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On Tuesday, the president of the United States called the work of the terrorists in New York and Washington an act of cowardice. His comment echoed those of other leaders and pundits who denounced the horrific destruction and loss of lives in both cities.

Let's see. A group of terrorists simultaneously hijack and commandeer four commercial U.S. airplanes and fly them, along with the passengers inside, into the World Trade Center and the Pentagon -- the nerve center of the country's defense operations. They make a failed effort to possibly steer the fourth into the U.S. Capitol building or the White House. They kill possibly tens of thousands of people in the process. How, exactly, is this ballsy move an act of cowardice?

Tuesday's events were outrageous, horrifying, devastatingly sad. But why did our leaders -- and why do we -- believe that the United States, unlike every other nation in the world, should be immune from acts of terrorism? And even though we classify it as "military action" or "surgical strike," is the result not the same when we bomb innocent people in Kosovo or Iraq or Yugoslavia?

For the past 10 years, all the way back to when George W.'s daddy was in office, the United States has been regularly bombing the citizens of Iraq, two or three times a week. Six months ago, the United States dropped bombs inside the country's no-fly zone and President Bush -- who was in Mexico at the time of the surprise attack -- explained that it was just a "routine" bombing.

A routine bombing.

The bombings, combined with a decade of economic sanctions, have wiped out the middle class in Iraq -- the professionals and intellectuals who might affect meaningful political reform but instead who are now just struggling to survive.

We have destroyed the country's basic infrastructure. Iraq's electrical, transportation, agricultural and industrial production systems -- severely damaged during the 1991 Gulf War -- have never been fixed.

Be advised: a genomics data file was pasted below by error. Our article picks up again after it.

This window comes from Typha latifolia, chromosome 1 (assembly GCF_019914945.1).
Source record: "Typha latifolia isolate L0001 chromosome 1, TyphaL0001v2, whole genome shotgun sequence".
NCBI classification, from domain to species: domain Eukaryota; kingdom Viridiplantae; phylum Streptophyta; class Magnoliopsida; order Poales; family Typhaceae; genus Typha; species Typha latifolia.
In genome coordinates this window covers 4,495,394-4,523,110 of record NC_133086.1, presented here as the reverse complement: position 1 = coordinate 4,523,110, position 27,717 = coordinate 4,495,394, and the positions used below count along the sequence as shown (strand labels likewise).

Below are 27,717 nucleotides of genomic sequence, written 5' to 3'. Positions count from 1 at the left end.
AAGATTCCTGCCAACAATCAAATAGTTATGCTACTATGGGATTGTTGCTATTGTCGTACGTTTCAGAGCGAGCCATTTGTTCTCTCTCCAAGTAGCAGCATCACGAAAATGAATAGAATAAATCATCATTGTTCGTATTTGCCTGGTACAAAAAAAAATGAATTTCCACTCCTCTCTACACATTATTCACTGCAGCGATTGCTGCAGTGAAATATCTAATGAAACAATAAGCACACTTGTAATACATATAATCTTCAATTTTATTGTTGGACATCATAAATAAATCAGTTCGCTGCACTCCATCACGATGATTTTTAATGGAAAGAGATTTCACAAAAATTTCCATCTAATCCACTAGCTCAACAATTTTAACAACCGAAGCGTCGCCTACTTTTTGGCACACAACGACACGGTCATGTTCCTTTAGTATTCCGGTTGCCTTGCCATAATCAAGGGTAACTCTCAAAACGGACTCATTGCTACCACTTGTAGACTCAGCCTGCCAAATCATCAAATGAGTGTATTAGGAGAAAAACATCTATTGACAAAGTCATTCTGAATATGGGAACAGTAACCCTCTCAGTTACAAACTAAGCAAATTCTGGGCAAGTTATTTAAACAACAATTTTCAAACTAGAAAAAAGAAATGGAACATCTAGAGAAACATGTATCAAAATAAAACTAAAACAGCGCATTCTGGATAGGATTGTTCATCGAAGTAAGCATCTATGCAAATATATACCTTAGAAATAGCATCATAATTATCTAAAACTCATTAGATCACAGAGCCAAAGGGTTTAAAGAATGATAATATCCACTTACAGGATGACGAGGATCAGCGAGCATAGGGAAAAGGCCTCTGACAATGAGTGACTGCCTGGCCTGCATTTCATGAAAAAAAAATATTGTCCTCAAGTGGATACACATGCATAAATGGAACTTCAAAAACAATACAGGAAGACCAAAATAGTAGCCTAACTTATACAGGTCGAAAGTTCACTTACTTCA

Worst, the very worst, thousands of people die in Iraq from preventable disease every week. Infant mortality rates are among the highest in the world. Less than half the population has access to clean water. UNICEF estimates that 5,000 children a month are dying from malnutrician and disease as a result of the sanctions.

Five thousand children every month.

Or how about this one: Three years ago -- seemingly to get Americans' minds off his affair with Monica -- President Bill Clinton ordered the bombings of Afghanistan and Sudan. One of the targets was a facility in Sudan that was the supposed site where terrorist Osama bin Laden was manufacturing chemical weapons. The building was actually a pharmaceutical plant that produced half of the entire, severly impoverished country's medicine.

Noted dissident Noam Chomsky derided those bombings as an act of international terrorism. By not getting authorization from the U.N. Security Council to take action against the targets, he said, the United States violated international law.

Since the United States dropped nuclear bombs on Nagasaki and Hiroshima, the leader of the free world has bombed 25 countries at least once -- and in Iraq's case, one country regularly for 10 years. Countless innocent citizens have perished at our hands.

Considering what the United States has done -- and continues to do -- why do we cling to the belief that we are immune from the kind of terrorist acts that occur every day around the globe?

This week's terrorism was the first of such massive scale in the United States -- made even more shocking because so many people probably perished and the targets were such globally recognizable landmarks. On Tuesday, Sen. John McCain sadly and rightly noted that our lives will never be the same again -- particularly for people who are frequent flyers.

Sandy Berger, the former national security advisor for Bill Clinton opined, "This is not just an attack against the U.S., but an attack against the free world."

Bottom line, one lesson from Tuesday's terrorist acts is that we are not immune. And such blustery claims -- that the United States needs to dump more money into high-tech defense equipment like Star Wars to keep the enemies out -- are absurd. Indeed, if people, allegedly armed with nothing more than knives can simultaneously hijack four airplanes and fly one of them into the most secure facility in the country, the entire notion of national security is a bit of a myth.

In coming weeks, then, it's going to be up to all of us to make sure our government leaders don't take the opportunity to let our government seize unprecedented power by extending the tentacles of police powers.

The last thing Americans need is to be forced -- thanks to terrorists -- to live under martial law.

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